The time is ripe for a paradigm shift in wildland fire management as the influx of federal funding from the IIJA is deployed. Prioritization will be essential for targeting high-risk community firesheds, and collaborative partnerships will be key to implementing new funding effectively. In addition to protecting lives, homes, and wildlife, wildfire management can contribute to climate mitigation. BPC’s Farm and Forest Carbon Solutions Task Force is focused on policy opportunities to scale natural climate solutions, including those related to enhanced wildfire resilience. In a recent statement, the Task Force called on Congress to prioritize landscape-scale climate resilience to wildfires in the current policy discourse, and will release recommendations and policy priorities in early 2022.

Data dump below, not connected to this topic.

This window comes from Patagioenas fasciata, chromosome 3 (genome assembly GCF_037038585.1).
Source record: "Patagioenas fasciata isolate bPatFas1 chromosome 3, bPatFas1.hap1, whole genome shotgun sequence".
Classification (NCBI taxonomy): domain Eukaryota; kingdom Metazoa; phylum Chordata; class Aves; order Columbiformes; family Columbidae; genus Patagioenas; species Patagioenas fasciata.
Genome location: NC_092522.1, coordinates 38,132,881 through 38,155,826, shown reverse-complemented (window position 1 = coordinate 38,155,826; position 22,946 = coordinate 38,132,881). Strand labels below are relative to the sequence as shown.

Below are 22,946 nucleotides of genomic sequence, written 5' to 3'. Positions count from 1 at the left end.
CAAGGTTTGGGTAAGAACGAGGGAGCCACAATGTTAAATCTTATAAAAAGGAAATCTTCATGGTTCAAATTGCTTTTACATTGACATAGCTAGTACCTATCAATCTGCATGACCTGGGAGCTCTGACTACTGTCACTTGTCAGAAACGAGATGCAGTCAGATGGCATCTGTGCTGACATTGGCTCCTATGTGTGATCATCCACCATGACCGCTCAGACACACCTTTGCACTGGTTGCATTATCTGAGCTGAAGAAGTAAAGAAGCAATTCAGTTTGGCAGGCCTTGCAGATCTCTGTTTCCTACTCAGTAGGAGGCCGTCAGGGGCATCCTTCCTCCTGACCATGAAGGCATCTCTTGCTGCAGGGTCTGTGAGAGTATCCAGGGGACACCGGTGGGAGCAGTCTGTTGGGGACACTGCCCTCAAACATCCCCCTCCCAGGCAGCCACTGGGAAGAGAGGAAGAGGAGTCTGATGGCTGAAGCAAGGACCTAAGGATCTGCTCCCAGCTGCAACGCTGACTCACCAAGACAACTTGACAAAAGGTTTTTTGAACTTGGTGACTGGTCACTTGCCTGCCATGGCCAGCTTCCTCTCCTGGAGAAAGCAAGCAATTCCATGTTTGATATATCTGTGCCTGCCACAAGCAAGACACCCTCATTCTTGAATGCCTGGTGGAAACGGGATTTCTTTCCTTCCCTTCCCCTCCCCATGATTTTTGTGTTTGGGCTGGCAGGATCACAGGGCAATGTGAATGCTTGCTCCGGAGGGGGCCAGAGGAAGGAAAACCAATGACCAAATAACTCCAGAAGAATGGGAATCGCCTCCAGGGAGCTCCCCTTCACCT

1 The specific type of emissions wildfires produce is determined by what they burn and how complete the combustion process is, so determining their net effect on the climate can be complicated. See https://climate.nasa.gov/ask-nasa-climate/3066/the-climate-connections-of-a-record-fire-year-in-the-us-west/ for more details.